I have a confession to make – I have depression. Like a lot of people with depression, I tend to hide it a little too well. Mostly people know me by my upbeat albeit loud, big personality. They see the helpful nature. The smiling visage. My service to hospice and to our military veterans.
What they don’t see is when I come home on some days and just can’t deal with the world around me. When I’m crying in the bathtub with a straight razor on the side and contemplating slicing my wrists. They don’t see I’m afraid to reach out for fear of being labeled “attention seeking” or even worse…mentally unsound which could lead to losing my job.
I’ve been in and out of therapy most of my life. The worst of it was in my 20’s. It got significantly better after cancer and for a long time I thought something magical happened because I didn’t feel the overwhelming sadness or preoccupation with death. Having come so close to losing my life for a long time gave me a renewed sense of wanting to live. I do still mostly feel that.
I’m also incredibly introspective and know myself and my habits very well. I know that I am not suicidal and my therapist agrees with me on that. A month ago I had to switch to evening appts with my therapist and I am still waiting on a night slot. She was the one person I felt I could tell my challenges to and knew how to handle it. I haven’t gotten a lot of positive experiences with sharing this side of me with people before so now I feel I cannot reach out to people who are not trained mental health professionals. In my experience people mostly want to tell you to “just stop it” in one form or another (“Stop being so negative.” “You have so many things to be thankful for” etc.) or they want to talk more than listen. For anyone with depression and especially suicidal ideation, you always want to get them talking and listen. So often have I thought while I was trying to reach out to well meaning friends and acquaintances “I am not having a positive experience” and would just wrap up the conversation, smile and go on pretending nothing’s wrong.
The suicide of Robin Williams affected me deeply last year. He was never someone I thought of on a daily basis, but I have always enjoyed his work. Especially his drama’s like the Fisher King and Awakenings. I understood immediately how he could fool the entire world with his bombastic personality and yet feel so alone. The world is not a safe place for these kinds of feelings to be aired. When you’re already so sensitive and already feel like nobody really cares.
I went walking across the bridge to Sausalito this weekend to give myself the gift of a beautiful day. I would like to state I did NOT go walking across the Golden Gate Bridge because I was suicidal. I was not. But everyone knows this bridge has a tendency to draw people who are suicidal from all over the world. As I walked across it I thought to myself about this. How in the very affluent bay area these views are “million dollar views”. How depressed persons can be in such a beautiful place and kill themselves.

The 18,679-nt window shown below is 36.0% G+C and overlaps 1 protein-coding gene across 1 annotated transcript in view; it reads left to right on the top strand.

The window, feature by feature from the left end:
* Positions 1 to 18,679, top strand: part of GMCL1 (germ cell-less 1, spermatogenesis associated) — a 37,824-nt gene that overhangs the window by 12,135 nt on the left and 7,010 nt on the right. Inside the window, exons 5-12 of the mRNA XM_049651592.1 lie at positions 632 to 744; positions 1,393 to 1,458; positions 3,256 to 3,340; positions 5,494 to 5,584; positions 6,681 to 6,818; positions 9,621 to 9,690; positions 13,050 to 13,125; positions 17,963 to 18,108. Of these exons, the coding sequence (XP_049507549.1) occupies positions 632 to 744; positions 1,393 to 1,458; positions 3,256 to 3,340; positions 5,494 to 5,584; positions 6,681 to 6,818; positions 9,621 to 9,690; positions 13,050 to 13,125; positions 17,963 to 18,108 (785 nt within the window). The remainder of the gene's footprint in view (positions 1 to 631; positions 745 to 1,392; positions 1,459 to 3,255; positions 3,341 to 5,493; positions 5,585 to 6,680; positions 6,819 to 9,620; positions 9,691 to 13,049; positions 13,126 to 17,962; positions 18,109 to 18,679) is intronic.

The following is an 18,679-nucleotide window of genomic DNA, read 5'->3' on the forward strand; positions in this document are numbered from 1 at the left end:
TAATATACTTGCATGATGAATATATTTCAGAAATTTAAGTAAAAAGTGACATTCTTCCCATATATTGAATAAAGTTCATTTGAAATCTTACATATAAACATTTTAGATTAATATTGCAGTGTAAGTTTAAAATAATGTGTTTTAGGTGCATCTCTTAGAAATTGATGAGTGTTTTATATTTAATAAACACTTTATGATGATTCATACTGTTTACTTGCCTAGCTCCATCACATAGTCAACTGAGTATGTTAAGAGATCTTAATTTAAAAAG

On the bridge there are many signs and even phones for people to call for help. Suicide and death are things we don’t discuss in our culture. I needed an outlet to express what I was feeling internally. I have a hard time verbalizing these feelings so my photos from this day are really my attempt at expressing some of the things I feel inside. This is my art. This is my perspective. I hope it sparks a conversation. I hope it moves people. I want the viewpoint of the patient to be expressed. So often we either demonize the dead or lament what we could have done when the cause of death is suicide. We empathize with the family who survives them but not really the people who killed themselves. We label them as “selfish”. I want to empathize. To let everyone out there who feels like I do sometimes that it’s ok to feel that way. That you’re not “crazy”. That it is ok to trust a mental health worker. That it is ok to seek help. These are things I wish I heard.
Overall in analyzing my photography I’ve learned some things about myself. You can see how disconnected from others I feel in my lack of photographing actual humans. When I take self-portraits, I typically avoid intimacy with the viewer by looking away. I photograph objects in a loving way because I can connect with them. I find people incredibly difficult to photograph so I typically photograph the remnants of them. Things they’ve scrawled on the side of a bridge. Things they’ve made (the bridge itself).
This day actually turned out to be a really wonderful day. I ran into a friend and spent the rest of the day with her and the her friends having fun. The invitation to join them was exactly what I needed.
If you’re feeling suicidal, please reach out for help. The national suicide prevention hotline is 1-800-273-8255. Their website is www.suicidepreventionlifeline.org. They have people taking calls 24/7.